Environmental enrichment to address behavioral differences between wild and captive black-and-white ruffed lemurs (Varecia variegata)

Authors

  • Frances J. Kerridge

    Corresponding author
    1. Primate Research Team, Psychology and Life Sciences, University of Bolton, Bolton, United Kingdom
    • Bolton Primate Research Team, Psychology and Life Sciences, Bolton Institute, Deane Road, Bolton BL3 5AB, United Kingdom
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Abstract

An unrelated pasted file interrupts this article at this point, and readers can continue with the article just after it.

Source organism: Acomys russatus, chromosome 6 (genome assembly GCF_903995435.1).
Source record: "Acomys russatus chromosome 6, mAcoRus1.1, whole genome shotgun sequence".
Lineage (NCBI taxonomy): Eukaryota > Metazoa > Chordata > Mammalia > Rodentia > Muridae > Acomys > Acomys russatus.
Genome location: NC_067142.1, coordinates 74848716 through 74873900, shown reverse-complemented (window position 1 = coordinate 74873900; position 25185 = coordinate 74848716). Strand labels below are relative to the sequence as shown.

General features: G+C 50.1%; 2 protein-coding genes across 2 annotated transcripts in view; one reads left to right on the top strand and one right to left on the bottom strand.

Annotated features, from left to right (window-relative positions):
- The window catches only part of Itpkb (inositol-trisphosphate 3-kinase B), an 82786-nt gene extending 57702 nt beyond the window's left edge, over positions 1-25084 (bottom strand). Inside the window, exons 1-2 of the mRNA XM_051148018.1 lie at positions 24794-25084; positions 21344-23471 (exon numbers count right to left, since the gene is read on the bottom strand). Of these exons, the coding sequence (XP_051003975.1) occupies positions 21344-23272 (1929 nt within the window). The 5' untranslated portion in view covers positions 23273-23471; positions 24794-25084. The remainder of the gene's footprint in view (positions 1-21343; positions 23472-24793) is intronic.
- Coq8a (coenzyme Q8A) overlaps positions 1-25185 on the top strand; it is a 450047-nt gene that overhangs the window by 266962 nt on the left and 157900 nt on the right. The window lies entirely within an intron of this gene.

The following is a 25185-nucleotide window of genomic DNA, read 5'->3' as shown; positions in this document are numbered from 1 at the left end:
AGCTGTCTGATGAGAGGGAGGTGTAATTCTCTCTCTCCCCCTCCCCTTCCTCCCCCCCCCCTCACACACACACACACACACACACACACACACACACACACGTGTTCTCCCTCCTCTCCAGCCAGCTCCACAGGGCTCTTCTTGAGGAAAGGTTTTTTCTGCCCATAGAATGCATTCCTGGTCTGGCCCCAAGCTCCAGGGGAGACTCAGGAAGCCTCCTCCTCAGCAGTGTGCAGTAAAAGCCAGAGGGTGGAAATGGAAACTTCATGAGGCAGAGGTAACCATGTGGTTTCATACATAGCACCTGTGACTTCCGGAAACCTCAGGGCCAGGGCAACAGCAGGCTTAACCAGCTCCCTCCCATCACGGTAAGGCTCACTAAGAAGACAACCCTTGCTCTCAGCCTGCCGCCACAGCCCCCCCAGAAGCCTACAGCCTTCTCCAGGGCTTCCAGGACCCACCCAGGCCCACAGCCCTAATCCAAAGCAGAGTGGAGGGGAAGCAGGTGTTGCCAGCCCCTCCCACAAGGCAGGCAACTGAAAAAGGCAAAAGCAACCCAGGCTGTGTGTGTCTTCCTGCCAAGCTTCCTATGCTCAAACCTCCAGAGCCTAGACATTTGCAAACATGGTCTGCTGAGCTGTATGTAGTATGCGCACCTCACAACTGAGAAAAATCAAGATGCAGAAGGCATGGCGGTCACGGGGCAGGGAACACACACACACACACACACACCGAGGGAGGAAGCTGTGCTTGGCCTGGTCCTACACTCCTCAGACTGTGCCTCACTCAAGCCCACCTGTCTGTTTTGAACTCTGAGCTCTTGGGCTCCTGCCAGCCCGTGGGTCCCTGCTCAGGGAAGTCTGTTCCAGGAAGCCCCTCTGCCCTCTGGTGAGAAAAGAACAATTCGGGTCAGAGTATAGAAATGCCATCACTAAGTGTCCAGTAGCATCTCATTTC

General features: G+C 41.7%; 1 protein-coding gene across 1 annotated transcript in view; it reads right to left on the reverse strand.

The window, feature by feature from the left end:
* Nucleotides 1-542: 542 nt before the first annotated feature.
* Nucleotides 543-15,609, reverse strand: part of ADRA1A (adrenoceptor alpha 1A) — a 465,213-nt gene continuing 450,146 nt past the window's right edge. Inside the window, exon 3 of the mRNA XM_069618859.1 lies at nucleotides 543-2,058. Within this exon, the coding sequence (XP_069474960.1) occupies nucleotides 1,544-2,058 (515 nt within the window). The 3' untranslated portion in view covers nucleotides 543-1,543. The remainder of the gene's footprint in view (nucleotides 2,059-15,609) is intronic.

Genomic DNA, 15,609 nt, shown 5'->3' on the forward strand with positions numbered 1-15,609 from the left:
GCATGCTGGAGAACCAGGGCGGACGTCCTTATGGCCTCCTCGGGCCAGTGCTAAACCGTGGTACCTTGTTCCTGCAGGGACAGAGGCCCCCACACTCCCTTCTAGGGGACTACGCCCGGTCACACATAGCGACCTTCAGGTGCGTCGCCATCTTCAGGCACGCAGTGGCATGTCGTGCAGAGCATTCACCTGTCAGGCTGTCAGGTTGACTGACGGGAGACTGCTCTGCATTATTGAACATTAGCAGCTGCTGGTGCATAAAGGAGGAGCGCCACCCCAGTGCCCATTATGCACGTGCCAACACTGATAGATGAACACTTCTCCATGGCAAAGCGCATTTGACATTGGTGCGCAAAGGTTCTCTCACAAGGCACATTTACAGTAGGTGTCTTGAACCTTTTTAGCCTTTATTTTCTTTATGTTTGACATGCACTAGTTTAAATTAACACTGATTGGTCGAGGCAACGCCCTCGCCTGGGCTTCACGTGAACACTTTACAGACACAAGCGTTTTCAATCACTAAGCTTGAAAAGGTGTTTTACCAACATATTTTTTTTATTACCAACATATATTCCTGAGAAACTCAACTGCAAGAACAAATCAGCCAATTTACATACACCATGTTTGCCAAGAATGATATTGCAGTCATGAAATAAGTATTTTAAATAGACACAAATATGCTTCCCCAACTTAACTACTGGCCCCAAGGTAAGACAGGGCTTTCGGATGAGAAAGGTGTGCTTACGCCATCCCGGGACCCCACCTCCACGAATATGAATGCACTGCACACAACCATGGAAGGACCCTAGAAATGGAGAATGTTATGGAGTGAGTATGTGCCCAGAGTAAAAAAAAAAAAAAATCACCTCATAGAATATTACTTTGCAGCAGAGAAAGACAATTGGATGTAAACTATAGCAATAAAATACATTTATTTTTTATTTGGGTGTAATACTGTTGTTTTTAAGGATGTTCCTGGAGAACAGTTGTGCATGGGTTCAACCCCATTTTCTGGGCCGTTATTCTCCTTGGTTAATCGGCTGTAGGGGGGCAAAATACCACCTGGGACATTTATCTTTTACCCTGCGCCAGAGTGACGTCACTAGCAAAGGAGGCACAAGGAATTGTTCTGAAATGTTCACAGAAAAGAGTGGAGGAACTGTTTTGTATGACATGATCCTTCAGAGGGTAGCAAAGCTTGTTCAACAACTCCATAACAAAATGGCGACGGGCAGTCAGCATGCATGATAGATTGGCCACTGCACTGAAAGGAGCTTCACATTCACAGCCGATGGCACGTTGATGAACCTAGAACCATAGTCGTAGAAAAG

I compared the behaviors of wild Varecia variegata living in a Malagasy rain forest with those of caged groups living in zoos in the United Kingdom in order to design environmental enrichment to encourage more natural behaviors. Comparisons were made between wild and captive animals in terms of activity budgets (instantaneously sampled at 1-min intervals) and social and solitary behaviors, which were continuously recorded for focal individuals. I followed the same sampling protocol during behavioral enrichment experiments, with additional monitoring of the amount and type of food consumed, and with more detailed observations of feeding behavior. No significant differences were found in resting or moving between wild and captive V. variegata. However, captive V. variegata spent more time on self-grooming and social behaviors, and less time feeding than wild V. variegata. There was also a lack of manual manipulation of food items. Behavioral enrichment experiments were carried out in which whole rather than chopped fruit was provided and presented in a more naturalistic manner. With this method of dietary presentation, manual manipulation of dietary items increased. Time spent feeding also increased significantly. Captive conservation breeding programs should not be wholly concerned with maintaining a diverse gene pool–they should also be concerned with conserving species-typical behaviors, especially if they are to produce behaviorally intact captive animals that can be reintroduced to the wild with minimal training, financial resources, and loss of individuals. Am. J. Primatol. 66:71–84, 2005. © 2005 Wiley-Liss, Inc.

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